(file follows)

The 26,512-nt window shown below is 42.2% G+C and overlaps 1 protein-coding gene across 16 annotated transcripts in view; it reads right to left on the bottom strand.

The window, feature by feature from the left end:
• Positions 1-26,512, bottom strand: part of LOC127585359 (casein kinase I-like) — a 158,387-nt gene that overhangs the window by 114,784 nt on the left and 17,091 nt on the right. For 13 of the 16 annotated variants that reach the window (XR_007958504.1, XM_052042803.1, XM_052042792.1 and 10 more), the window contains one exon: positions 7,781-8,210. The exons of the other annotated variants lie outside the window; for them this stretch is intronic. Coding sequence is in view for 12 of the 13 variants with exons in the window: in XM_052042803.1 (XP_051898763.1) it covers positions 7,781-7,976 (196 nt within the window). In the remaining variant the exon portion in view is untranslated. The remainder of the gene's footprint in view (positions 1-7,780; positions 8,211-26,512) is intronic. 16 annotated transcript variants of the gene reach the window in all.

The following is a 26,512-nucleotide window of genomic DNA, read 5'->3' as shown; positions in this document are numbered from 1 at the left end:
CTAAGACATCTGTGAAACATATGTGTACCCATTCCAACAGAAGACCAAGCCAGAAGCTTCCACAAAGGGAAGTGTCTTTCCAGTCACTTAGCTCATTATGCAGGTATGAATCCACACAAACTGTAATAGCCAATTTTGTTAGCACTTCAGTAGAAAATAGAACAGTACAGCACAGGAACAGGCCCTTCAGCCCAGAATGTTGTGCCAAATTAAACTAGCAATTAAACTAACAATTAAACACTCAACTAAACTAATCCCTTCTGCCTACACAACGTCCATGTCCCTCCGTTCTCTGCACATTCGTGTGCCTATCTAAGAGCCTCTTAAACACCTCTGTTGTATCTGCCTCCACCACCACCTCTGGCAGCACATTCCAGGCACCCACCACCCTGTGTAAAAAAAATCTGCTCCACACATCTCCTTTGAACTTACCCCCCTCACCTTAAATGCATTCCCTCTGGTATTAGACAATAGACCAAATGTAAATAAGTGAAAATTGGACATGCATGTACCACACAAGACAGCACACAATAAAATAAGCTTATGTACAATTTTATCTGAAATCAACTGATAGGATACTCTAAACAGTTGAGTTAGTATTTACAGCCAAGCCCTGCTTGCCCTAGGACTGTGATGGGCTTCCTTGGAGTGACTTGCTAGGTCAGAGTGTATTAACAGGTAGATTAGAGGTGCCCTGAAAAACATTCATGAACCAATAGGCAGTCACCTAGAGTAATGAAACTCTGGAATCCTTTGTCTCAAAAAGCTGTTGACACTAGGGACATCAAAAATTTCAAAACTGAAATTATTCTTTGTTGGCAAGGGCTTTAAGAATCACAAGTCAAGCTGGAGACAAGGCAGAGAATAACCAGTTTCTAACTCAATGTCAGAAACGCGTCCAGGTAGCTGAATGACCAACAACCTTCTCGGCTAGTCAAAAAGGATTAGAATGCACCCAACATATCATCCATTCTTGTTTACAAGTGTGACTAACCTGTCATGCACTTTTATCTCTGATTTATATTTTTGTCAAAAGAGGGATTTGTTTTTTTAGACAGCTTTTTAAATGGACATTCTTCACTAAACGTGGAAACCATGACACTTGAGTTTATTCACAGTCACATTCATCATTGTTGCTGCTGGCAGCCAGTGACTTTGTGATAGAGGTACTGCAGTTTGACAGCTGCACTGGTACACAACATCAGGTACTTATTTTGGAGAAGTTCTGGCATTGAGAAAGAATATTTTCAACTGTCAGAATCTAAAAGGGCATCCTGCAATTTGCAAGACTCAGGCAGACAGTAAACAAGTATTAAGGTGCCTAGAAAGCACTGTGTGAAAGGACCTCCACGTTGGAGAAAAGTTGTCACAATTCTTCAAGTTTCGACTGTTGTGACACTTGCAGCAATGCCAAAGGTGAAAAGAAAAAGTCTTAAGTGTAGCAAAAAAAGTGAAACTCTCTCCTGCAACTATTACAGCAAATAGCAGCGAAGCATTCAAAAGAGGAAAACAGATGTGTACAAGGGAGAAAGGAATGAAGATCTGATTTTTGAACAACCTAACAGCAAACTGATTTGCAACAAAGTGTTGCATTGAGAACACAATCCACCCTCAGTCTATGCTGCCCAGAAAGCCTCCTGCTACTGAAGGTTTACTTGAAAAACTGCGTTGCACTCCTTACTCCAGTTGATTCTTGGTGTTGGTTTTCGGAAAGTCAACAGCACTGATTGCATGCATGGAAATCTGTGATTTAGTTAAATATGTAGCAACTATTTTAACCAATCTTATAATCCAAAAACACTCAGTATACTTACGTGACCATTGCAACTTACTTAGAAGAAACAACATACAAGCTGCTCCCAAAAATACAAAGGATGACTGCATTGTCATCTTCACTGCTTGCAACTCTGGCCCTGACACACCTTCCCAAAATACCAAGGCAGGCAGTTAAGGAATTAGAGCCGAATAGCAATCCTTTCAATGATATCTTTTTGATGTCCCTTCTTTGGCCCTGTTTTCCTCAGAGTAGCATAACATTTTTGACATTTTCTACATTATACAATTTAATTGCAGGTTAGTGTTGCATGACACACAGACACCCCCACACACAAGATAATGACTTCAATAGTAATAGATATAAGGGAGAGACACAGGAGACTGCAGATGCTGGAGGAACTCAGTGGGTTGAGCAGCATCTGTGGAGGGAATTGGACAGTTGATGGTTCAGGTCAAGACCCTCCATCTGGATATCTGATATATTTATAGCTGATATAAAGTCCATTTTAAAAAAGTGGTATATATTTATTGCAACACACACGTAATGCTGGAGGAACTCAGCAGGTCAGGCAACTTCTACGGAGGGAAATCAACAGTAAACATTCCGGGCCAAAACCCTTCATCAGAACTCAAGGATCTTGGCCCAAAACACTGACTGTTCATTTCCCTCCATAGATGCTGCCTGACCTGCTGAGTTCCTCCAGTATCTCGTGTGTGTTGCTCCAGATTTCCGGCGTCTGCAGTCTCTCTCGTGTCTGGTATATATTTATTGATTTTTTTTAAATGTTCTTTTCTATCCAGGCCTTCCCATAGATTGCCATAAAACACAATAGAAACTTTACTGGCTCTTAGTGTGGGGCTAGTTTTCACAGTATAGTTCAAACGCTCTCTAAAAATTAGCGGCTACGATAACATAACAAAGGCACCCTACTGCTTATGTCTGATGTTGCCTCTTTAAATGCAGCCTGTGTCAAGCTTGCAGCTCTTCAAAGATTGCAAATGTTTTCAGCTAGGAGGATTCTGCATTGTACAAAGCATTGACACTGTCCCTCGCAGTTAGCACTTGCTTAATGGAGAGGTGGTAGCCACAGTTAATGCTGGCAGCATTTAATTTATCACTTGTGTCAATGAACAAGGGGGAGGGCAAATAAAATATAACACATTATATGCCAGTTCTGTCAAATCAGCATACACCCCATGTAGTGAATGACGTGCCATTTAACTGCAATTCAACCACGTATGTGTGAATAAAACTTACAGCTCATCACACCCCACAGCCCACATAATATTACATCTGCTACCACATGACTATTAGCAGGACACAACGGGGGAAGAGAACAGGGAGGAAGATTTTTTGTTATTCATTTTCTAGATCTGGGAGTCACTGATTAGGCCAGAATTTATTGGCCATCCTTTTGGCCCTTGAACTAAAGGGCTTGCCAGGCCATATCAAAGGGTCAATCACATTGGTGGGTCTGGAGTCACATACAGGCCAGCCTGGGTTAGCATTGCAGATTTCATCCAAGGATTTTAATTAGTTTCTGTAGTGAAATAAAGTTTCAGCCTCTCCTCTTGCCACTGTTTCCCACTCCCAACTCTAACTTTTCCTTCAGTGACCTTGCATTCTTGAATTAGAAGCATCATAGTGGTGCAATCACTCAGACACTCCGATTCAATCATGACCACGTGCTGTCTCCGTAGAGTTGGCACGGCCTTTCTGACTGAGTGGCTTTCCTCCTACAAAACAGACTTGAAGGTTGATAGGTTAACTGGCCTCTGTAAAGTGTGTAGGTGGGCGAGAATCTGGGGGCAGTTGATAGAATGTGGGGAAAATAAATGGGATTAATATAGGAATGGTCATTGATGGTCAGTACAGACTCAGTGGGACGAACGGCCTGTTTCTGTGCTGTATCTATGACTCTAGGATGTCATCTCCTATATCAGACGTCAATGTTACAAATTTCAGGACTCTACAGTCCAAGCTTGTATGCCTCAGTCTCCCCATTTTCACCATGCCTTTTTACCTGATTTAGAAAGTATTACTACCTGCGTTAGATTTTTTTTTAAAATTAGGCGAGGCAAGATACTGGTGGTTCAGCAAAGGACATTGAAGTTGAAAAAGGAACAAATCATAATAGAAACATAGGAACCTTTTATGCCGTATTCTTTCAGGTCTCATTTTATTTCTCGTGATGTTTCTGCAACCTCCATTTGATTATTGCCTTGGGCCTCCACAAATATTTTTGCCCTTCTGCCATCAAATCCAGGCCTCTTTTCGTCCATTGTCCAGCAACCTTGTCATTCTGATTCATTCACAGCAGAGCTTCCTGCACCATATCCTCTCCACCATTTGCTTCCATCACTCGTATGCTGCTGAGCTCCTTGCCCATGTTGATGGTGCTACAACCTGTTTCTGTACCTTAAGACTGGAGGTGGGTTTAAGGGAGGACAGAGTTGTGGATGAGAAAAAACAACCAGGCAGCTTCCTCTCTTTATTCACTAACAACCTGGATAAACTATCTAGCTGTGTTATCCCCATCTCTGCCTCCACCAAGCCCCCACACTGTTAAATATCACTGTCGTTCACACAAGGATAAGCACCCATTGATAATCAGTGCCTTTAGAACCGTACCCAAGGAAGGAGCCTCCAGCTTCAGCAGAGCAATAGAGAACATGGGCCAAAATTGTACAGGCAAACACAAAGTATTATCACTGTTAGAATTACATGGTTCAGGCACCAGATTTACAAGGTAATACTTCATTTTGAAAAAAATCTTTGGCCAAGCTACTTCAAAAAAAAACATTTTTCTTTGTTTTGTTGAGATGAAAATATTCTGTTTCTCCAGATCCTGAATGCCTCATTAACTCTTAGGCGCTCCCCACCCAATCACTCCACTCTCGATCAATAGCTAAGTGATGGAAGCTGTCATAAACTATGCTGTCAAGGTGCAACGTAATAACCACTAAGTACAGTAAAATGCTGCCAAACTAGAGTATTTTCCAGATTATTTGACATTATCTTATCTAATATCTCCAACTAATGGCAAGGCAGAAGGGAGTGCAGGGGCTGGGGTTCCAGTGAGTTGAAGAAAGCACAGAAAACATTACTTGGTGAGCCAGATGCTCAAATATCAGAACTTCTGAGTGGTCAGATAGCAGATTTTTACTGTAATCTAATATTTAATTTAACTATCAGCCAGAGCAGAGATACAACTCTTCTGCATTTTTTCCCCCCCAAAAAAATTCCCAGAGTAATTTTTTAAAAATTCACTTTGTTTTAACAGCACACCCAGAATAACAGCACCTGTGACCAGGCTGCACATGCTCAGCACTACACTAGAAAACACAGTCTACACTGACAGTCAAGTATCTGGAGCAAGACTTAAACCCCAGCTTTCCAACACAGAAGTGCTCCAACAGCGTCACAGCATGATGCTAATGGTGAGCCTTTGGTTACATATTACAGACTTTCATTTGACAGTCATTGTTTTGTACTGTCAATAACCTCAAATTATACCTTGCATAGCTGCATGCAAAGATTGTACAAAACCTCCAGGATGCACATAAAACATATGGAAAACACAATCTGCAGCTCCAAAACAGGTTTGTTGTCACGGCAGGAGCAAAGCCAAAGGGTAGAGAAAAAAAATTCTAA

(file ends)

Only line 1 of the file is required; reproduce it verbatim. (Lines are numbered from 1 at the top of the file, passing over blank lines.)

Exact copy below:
The 26,512-nt window shown below is 42.2% G+C and overlaps 1 protein-coding gene across 16 annotated transcripts in view; it reads right to left on the bottom strand.